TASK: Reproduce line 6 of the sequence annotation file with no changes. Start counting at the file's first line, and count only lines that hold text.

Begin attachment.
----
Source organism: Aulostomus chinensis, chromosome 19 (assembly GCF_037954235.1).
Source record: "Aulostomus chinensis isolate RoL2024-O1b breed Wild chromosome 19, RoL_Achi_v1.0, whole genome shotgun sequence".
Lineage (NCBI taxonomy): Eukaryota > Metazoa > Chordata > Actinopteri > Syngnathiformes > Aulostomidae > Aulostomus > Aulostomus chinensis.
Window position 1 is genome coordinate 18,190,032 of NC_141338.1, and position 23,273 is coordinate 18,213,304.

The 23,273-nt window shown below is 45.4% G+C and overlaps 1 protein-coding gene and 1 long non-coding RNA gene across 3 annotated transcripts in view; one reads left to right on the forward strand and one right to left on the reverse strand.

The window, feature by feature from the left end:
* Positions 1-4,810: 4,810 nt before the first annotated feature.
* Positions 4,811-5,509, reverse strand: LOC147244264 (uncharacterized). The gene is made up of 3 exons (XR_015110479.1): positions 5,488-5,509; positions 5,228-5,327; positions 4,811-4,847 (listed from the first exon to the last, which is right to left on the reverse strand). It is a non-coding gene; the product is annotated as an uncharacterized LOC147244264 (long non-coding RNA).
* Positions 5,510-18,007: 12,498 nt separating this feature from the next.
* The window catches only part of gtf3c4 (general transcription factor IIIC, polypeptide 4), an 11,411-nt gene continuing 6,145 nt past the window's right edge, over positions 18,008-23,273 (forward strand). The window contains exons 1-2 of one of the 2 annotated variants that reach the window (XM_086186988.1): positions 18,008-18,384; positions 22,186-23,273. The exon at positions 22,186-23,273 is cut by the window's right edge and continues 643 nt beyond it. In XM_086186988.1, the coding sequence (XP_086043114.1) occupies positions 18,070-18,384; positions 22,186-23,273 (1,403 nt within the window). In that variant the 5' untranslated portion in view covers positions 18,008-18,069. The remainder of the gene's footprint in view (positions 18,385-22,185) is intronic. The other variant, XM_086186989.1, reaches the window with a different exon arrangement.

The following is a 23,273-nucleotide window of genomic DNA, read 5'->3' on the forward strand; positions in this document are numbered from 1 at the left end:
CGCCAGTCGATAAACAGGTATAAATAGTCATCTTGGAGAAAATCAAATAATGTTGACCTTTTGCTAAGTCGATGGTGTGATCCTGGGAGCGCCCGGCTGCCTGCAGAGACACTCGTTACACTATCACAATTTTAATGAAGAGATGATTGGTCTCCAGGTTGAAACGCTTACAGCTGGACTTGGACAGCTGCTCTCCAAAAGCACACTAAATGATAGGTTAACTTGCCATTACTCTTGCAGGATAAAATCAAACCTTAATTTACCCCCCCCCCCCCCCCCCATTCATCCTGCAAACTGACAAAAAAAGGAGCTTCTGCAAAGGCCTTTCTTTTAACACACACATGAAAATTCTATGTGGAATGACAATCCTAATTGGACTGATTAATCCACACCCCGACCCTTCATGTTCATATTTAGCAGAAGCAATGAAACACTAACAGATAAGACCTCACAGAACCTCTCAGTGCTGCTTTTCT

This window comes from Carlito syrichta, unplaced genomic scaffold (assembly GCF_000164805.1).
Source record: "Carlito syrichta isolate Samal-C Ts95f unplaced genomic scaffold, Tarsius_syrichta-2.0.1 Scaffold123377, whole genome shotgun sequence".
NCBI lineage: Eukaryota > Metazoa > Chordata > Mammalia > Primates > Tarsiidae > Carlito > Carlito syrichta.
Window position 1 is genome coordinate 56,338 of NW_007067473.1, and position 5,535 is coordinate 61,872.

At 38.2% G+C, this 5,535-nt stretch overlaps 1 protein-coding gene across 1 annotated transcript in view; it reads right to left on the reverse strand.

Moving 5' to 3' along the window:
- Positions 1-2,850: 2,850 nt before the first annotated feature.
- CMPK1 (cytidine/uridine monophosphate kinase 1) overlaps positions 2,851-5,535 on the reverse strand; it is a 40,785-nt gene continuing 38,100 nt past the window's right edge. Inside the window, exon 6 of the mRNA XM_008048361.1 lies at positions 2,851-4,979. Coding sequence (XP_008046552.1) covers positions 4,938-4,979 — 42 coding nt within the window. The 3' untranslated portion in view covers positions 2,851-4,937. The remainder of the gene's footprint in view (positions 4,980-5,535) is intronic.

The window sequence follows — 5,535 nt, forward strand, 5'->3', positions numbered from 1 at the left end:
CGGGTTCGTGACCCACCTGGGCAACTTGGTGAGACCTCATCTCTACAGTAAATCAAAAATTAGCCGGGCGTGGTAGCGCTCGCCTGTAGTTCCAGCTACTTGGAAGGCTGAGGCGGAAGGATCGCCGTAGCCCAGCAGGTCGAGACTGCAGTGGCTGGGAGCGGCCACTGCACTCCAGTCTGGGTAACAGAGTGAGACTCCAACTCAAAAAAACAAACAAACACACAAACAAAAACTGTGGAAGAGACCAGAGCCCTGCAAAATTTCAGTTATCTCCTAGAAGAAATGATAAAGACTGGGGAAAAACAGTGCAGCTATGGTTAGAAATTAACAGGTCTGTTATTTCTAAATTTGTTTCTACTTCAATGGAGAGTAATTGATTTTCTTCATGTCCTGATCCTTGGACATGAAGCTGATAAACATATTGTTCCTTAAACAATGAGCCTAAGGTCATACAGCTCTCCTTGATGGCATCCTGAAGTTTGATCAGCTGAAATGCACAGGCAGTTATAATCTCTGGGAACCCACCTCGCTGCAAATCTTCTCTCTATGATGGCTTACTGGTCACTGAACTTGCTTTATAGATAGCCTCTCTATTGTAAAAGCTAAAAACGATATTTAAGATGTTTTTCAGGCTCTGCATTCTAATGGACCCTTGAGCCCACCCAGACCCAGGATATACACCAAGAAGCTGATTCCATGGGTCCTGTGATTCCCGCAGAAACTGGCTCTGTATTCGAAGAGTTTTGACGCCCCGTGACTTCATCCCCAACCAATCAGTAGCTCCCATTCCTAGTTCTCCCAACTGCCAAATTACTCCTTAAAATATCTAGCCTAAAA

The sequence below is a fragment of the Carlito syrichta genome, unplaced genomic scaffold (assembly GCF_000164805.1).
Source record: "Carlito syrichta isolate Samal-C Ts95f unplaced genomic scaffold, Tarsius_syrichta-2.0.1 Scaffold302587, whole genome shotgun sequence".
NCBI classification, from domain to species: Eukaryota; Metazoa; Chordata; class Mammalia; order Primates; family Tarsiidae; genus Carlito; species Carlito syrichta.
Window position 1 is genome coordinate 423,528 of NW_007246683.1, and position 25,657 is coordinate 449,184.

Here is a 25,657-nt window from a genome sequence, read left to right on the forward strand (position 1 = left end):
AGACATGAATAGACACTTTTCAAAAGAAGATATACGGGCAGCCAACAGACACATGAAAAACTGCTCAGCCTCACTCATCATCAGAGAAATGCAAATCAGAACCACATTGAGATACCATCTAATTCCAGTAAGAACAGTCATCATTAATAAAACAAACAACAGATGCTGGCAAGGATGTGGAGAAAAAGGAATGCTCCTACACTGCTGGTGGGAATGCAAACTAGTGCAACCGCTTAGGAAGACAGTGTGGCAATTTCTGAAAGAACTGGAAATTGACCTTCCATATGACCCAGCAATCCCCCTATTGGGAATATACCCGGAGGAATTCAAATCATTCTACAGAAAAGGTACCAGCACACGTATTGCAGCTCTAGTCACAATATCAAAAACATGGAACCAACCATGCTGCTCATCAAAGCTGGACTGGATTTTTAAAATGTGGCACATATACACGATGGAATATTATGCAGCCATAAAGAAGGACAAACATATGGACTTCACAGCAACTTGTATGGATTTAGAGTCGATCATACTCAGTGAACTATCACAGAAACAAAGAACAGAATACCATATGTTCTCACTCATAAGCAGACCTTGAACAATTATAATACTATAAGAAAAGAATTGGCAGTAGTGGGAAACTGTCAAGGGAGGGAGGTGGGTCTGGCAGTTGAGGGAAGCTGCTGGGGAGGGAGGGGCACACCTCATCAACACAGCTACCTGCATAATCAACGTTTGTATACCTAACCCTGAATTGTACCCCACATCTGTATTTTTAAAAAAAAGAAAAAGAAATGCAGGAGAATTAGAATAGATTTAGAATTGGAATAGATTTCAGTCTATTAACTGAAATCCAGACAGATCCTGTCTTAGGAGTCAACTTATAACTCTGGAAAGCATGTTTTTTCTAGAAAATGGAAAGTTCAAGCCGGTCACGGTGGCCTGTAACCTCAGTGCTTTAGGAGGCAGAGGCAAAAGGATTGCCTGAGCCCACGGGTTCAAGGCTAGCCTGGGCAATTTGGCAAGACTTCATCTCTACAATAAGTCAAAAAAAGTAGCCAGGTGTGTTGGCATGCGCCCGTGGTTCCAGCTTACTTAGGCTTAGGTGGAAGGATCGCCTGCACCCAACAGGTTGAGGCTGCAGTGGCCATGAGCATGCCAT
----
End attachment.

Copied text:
The window, feature by feature from the left end: